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New Conservative government could scrap Active Travel England, Boris Johnson’s transport advisor warns

Andrew Gilligan told a fringe event at the Tory conference that he fears Liz Truss could water down the government’s commitment to cycling and walking

Less than a week after a transport minister reaffirmed the new Conservative government’s commitment to active travel, Boris Johnson’s transport advisor Andrew Gilligan has warned that funding for cycling and walking schemes could be cut under Liz Truss – and even implied that Active Travel England, the government body launched in January and charged with driving up standards, may not “survive” the new “radical” administration.

Gilligan, dubbed the ‘penny-farthing Cummings’ by some in the media thanks to his role as cycling commissioner during Boris Johnson’s stint as the Mayor of London and later as Downing Street’s transport advisor under the former Prime Minister, was speaking at a fringe event at the Tory party conference in Birmingham earlier this week, Forbes’ transport writer Carlton Reid reports.

Describing the Johnson government’s “well thought through policy” regarding active travel, Gilligan – one of the key protagonists behind the creation of Active Travel England earlier this year – told the meeting: “We had a pretty substantial investment in buses and bikes. All the evidence shows that is the only thing that actually gets people out of their cars and onto buses and bikes.”

> Government appoints capital's fomer cycling czar Andrew Gilligan to Transport for London's board

However, active travel campaigners fear that the budget for the new government agency, headed by Chris Boardman, will be in the firing line as Chancellor Kwasi Kwarteng makes a series of expected cuts to state spending later this month, in an attempt to balance the books following this week’s U-turn on scrapping the 45 percent tax rate for the highest earners.

“I really do hope it survives the arrival of a new government,” Gilligan said when asked about Active Travel England’s future. “But I'm hearing slightly worrying things that it might not.”

> Active travel to be “first choice for our daily journeys,” says minister

Last week Lucy Frazer, the MP for South East Cambridgeshire and a Department for Transport minister, reaffirmed the government’s commitment to cycling and walking in the first such announcement since Liz Truss became Prime Minister and appointed Anne-Marie Trevelyan as Secretary of State for Transport, with Baroness Vere of Norbiton taking on the responsibility for active travel.

“As set out in the Transport Decarbonisation Plan, we want public transport and walking and cycling to be the natural first choice for our daily journeys,” Frazer said, in response to a written question from Labour MP Rachael Maskell.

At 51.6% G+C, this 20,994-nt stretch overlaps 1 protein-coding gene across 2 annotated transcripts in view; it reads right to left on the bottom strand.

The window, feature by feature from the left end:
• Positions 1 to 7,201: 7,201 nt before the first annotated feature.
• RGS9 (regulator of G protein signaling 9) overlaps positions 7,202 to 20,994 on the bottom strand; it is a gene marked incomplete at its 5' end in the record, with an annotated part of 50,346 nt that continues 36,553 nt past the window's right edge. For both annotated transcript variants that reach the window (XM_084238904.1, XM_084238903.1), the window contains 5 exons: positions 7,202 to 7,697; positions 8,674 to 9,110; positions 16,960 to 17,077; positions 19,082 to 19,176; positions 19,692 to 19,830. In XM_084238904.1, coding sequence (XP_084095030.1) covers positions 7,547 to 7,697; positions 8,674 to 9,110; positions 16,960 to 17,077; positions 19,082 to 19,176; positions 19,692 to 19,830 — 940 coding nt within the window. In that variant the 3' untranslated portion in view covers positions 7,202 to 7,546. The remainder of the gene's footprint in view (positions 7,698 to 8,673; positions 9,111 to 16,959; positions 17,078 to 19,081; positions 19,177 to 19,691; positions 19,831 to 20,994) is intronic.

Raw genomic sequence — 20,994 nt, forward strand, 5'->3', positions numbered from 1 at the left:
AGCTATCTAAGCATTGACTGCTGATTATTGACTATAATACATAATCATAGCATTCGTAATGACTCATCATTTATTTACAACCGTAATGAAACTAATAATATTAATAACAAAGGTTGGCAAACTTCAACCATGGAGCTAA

“This shift has the potential to save significant amounts of carbon, improve air quality, and reduce noise and congestion – improving health and wellbeing for all. We are undertaking pilot projects which will explore new ways for how we can use our cars differently and less often.”

She continued: “For example, we have provided £92 million to fund local authorities in Solent Transport, Nottingham and Derby, West Midlands, and the West of England to become Future Transport Zones and pilot a range of innovative mode shift efforts, such as mobility as a service apps, or paying ‘mobility credits’ to people in return for giving up their cars.”

> Boris Johnson resignation: A blow for active travel?

Frazer reiterated the Truss government’s backing for active travel at Monday’s Policy Exchange meeting.

When asked by Chair Josh Buckland, a senior fellow at Policy Exchange, whether “cycling is still alive and kicking now that Boris Johnson’s administration has gone?”, the Tory MP replied: “Absolutely, yes. We set up Active Travel England [and we are] committed to its £2 billion in terms of active travel.”

Ryan joined as a news writer in December 2021. He has written about cycling and some ball-centric sports for various websites, newspapers, magazines and radio. Before returning to writing about cycling full-time, he completed a PhD in History and published a book and numerous academic articles on religion and politics in Victorian Britain and Ireland (though he remained committed to boring his university colleagues and students with endless cycling trivia). He can be found riding his bike very slowly through the Dromara Hills of Co. Down.

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